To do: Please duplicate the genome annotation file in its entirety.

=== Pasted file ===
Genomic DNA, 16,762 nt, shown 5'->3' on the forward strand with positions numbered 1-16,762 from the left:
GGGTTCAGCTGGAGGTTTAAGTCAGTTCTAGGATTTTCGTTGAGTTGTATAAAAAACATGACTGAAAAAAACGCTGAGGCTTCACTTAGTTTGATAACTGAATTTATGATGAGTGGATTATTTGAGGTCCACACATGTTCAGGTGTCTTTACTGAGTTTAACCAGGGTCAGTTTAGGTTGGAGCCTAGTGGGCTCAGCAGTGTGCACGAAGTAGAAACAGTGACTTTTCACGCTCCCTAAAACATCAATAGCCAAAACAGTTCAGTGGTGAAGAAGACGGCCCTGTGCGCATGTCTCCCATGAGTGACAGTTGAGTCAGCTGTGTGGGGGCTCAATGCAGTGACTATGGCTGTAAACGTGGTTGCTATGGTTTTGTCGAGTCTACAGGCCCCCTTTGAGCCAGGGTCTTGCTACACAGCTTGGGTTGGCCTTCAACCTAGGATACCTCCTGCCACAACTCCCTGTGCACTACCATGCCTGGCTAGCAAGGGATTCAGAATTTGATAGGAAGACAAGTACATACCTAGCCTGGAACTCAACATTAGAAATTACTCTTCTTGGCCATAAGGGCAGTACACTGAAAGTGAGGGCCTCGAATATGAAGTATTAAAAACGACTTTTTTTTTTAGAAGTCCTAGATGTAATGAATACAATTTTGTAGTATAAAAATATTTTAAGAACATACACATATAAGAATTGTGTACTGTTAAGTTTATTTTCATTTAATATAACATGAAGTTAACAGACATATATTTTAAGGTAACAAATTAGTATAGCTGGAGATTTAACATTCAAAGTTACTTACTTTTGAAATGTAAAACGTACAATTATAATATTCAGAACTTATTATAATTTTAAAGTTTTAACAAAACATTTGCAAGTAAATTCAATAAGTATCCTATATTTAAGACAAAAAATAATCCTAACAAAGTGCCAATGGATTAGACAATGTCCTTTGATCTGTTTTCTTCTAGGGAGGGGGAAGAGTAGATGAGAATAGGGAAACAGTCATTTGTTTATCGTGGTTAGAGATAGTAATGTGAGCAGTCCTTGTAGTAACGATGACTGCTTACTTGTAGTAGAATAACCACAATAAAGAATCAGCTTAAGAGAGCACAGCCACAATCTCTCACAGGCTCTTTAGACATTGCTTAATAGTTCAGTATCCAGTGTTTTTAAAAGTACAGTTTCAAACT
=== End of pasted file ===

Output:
Genomic DNA, 16,762 nt, shown 5'->3' on the forward strand with positions numbered 1-16,762 from the left:
GGGTTCAGCTGGAGGTTTAAGTCAGTTCTAGGATTTTCGTTGAGTTGTATAAAAAACATGACTGAAAAAAACGCTGAGGCTTCACTTAGTTTGATAACTGAATTTATGATGAGTGGATTATTTGAGGTCCACACATGTTCAGGTGTCTTTACTGAGTTTAACCAGGGTCAGTTTAGGTTGGAGCCTAGTGGGCTCAGCAGTGTGCACGAAGTAGAAACAGTGACTTTTCACGCTCCCTAAAACATCAATAGCCAAAACAGTTCAGTGGTGAAGAAGACGGCCCTGTGCGCATGTCTCCCATGAGTGACAGTTGAGTCAGCTGTGTGGGGGCTCAATGCAGTGACTATGGCTGTAAACGTGGTTGCTATGGTTTTGTCGAGTCTACAGGCCCCCTTTGAGCCAGGGTCTTGCTACACAGCTTGGGTTGGCCTTCAACCTAGGATACCTCCTGCCACAACTCCCTGTGCACTACCATGCCTGGCTAGCAAGGGATTCAGAATTTGATAGGAAGACAAGTACATACCTAGCCTGGAACTCAACATTAGAAATTACTCTTCTTGGCCATAAGGGCAGTACACTGAAAGTGAGGGCCTCGAATATGAAGTATTAAAAACGACTTTTTTTTTTAGAAGTCCTAGATGTAATGAATACAATTTTGTAGTATAAAAATATTTTAAGAACATACACATATAAGAATTGTGTACTGTTAAGTTTATTTTCATTTAATATAACATGAAGTTAACAGACATATATTTTAAGGTAACAAATTAGTATAGCTGGAGATTTAACATTCAAAGTTACTTACTTTTGAAATGTAAAACGTACAATTATAATATTCAGAACTTATTATAATTTTAAAGTTTTAACAAAACATTTGCAAGTAAATTCAATAAGTATCCTATATTTAAGACAAAAAATAATCCTAACAAAGTGCCAATGGATTAGACAATGTCCTTTGATCTGTTTTCTTCTAGGGAGGGGGAAGAGTAGATGAGAATAGGGAAACAGTCATTTGTTTATCGTGGTTAGAGATAGTAATGTGAGCAGTCCTTGTAGTAACGATGACTGCTTACTTGTAGTAGAATAACCACAATAAAGAATCAGCTTAAGAGAGCACAGCCACAATCTCTCACAGGCTCTTTAGACATTGCTTAATAGTTCAGTATCCAGTGTTTTTAAAAGTACAGTTTCAAACT